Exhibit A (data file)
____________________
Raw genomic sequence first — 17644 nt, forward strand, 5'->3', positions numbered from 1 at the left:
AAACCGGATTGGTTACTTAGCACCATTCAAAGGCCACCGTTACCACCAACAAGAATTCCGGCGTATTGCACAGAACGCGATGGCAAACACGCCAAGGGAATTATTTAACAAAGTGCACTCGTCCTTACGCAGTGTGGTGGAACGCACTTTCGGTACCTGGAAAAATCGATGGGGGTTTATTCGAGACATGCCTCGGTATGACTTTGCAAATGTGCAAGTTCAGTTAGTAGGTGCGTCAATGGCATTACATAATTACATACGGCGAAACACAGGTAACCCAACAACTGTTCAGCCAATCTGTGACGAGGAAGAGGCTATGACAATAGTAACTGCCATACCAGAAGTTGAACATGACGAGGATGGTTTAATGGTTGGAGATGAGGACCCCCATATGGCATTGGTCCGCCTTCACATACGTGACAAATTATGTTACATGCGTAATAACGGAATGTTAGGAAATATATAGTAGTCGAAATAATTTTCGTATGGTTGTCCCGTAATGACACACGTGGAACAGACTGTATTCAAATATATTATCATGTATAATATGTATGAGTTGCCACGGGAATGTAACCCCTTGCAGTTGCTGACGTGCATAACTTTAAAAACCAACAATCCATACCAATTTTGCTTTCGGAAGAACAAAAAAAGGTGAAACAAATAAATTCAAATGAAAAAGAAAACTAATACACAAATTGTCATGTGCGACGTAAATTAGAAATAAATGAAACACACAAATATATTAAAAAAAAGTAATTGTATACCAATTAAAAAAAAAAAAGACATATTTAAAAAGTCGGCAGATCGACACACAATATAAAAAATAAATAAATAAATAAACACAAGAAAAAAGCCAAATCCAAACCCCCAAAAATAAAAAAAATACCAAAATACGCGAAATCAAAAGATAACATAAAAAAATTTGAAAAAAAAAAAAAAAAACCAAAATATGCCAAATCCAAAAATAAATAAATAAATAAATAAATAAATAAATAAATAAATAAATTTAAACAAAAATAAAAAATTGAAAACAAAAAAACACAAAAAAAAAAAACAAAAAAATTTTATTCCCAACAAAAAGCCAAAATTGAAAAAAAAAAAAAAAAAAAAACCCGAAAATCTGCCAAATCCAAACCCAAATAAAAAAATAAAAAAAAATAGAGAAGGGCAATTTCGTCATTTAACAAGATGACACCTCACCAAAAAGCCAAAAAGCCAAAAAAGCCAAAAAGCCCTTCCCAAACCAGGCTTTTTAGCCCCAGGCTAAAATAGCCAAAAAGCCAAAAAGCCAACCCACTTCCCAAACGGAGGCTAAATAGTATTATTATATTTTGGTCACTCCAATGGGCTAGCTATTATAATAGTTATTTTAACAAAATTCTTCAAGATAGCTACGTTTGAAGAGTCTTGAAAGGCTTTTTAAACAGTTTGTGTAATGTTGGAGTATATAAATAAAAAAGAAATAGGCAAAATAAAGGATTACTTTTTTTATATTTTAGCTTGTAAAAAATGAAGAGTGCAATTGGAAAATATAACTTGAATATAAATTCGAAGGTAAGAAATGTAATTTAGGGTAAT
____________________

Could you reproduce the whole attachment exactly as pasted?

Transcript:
Raw genomic sequence first — 17644 nt, forward strand, 5'->3', positions numbered from 1 at the left:
AAACCGGATTGGTTACTTAGCACCATTCAAAGGCCACCGTTACCACCAACAAGAATTCCGGCGTATTGCACAGAACGCGATGGCAAACACGCCAAGGGAATTATTTAACAAAGTGCACTCGTCCTTACGCAGTGTGGTGGAACGCACTTTCGGTACCTGGAAAAATCGATGGGGGTTTATTCGAGACATGCCTCGGTATGACTTTGCAAATGTGCAAGTTCAGTTAGTAGGTGCGTCAATGGCATTACATAATTACATACGGCGAAACACAGGTAACCCAACAACTGTTCAGCCAATCTGTGACGAGGAAGAGGCTATGACAATAGTAACTGCCATACCAGAAGTTGAACATGACGAGGATGGTTTAATGGTTGGAGATGAGGACCCCCATATGGCATTGGTCCGCCTTCACATACGTGACAAATTATGTTACATGCGTAATAACGGAATGTTAGGAAATATATAGTAGTCGAAATAATTTTCGTATGGTTGTCCCGTAATGACACACGTGGAACAGACTGTATTCAAATATATTATCATGTATAATATGTATGAGTTGCCACGGGAATGTAACCCCTTGCAGTTGCTGACGTGCATAACTTTAAAAACCAACAATCCATACCAATTTTGCTTTCGGAAGAACAAAAAAAGGTGAAACAAATAAATTCAAATGAAAAAGAAAACTAATACACAAATTGTCATGTGCGACGTAAATTAGAAATAAATGAAACACACAAATATATTAAAAAAAAGTAATTGTATACCAATTAAAAAAAAAAAAGACATATTTAAAAAGTCGGCAGATCGACACACAATATAAAAAATAAATAAATAAATAAACACAAGAAAAAAGCCAAATCCAAACCCCCAAAAATAAAAAAAATACCAAAATACGCGAAATCAAAAGATAACATAAAAAAATTTGAAAAAAAAAAAAAAAAACCAAAATATGCCAAATCCAAAAATAAATAAATAAATAAATAAATAAATAAATAAATAAATAAATTTAAACAAAAATAAAAAATTGAAAACAAAAAAACACAAAAAAAAAAAACAAAAAAATTTTATTCCCAACAAAAAGCCAAAATTGAAAAAAAAAAAAAAAAAAAAACCCGAAAATCTGCCAAATCCAAACCCAAATAAAAAAATAAAAAAAAATAGAGAAGGGCAATTTCGTCATTTAACAAGATGACACCTCACCAAAAAGCCAAAAAGCCAAAAAAGCCAAAAAGCCCTTCCCAAACCAGGCTTTTTAGCCCCAGGCTAAAATAGCCAAAAAGCCAAAAAGCCAACCCACTTCCCAAACGGAGGCTAAATAGTATTATTATATTTTGGTCACTCCAATGGGCTAGCTATTATAATAGTTATTTTAACAAAATTCTTCAAGATAGCTACGTTTGAAGAGTCTTGAAAGGCTTTTTAAACAGTTTGTGTAATGTTGGAGTATATAAATAAAAAAGAAATAGGCAAAATAAAGGATTACTTTTTTTATATTTTAGCTTGTAAAAAATGAAGAGTGCAATTGGAAAATATAACTTGAATATAAATTCGAAGGTAAGAAATGTAATTTAGGGTAAT